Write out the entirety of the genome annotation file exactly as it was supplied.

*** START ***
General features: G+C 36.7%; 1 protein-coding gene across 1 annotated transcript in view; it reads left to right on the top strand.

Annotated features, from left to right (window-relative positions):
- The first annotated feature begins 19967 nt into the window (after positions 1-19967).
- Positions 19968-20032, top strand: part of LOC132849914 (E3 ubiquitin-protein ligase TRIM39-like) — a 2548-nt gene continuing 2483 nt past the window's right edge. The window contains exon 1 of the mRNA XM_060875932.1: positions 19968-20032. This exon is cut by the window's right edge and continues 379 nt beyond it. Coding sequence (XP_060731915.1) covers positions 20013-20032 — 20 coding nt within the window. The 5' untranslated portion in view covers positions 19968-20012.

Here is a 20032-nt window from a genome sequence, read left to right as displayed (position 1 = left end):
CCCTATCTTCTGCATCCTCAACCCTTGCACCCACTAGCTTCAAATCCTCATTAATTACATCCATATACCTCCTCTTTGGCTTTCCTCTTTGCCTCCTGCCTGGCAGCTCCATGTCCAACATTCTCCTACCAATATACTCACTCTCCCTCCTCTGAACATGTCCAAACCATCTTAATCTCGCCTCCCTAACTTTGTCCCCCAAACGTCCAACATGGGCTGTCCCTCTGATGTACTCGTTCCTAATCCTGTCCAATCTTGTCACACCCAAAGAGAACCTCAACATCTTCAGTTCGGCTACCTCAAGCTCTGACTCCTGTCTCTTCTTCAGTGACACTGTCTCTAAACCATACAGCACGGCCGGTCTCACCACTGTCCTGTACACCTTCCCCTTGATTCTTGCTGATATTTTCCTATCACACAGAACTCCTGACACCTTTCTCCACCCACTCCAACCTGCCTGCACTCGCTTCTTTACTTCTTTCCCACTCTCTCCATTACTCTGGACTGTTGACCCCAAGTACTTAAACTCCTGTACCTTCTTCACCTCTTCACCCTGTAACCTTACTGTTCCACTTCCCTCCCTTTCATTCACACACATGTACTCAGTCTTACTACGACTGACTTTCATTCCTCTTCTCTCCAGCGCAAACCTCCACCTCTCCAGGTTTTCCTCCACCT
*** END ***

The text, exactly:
General features: G+C 36.7%; 1 protein-coding gene across 1 annotated transcript in view; it reads left to right on the top strand.

Annotated features, from left to right (window-relative positions):
- The first annotated feature begins 19967 nt into the window (after positions 1-19967).
- Positions 19968-20032, top strand: part of LOC132849914 (E3 ubiquitin-protein ligase TRIM39-like) — a 2548-nt gene continuing 2483 nt past the window's right edge. The window contains exon 1 of the mRNA XM_060875932.1: positions 19968-20032. This exon is cut by the window's right edge and continues 379 nt beyond it. Coding sequence (XP_060731915.1) covers positions 20013-20032 — 20 coding nt within the window. The 5' untranslated portion in view covers positions 19968-20012.

Here is a 20032-nt window from a genome sequence, read left to right as displayed (position 1 = left end):
CCCTATCTTCTGCATCCTCAACCCTTGCACCCACTAGCTTCAAATCCTCATTAATTACATCCATATACCTCCTCTTTGGCTTTCCTCTTTGCCTCCTGCCTGGCAGCTCCATGTCCAACATTCTCCTACCAATATACTCACTCTCCCTCCTCTGAACATGTCCAAACCATCTTAATCTCGCCTCCCTAACTTTGTCCCCCAAACGTCCAACATGGGCTGTCCCTCTGATGTACTCGTTCCTAATCCTGTCCAATCTTGTCACACCCAAAGAGAACCTCAACATCTTCAGTTCGGCTACCTCAAGCTCTGACTCCTGTCTCTTCTTCAGTGACACTGTCTCTAAACCATACAGCACGGCCGGTCTCACCACTGTCCTGTACACCTTCCCCTTGATTCTTGCTGATATTTTCCTATCACACAGAACTCCTGACACCTTTCTCCACCCACTCCAACCTGCCTGCACTCGCTTCTTTACTTCTTTCCCACTCTCTCCATTACTCTGGACTGTTGACCCCAAGTACTTAAACTCCTGTACCTTCTTCACCTCTTCACCCTGTAACCTTACTGTTCCACTTCCCTCCCTTTCATTCACACACATGTACTCAGTCTTACTACGACTGACTTTCATTCCTCTTCTCTCCAGCGCAAACCTCCACCTCTCCAGGTTTTCCTCCACCT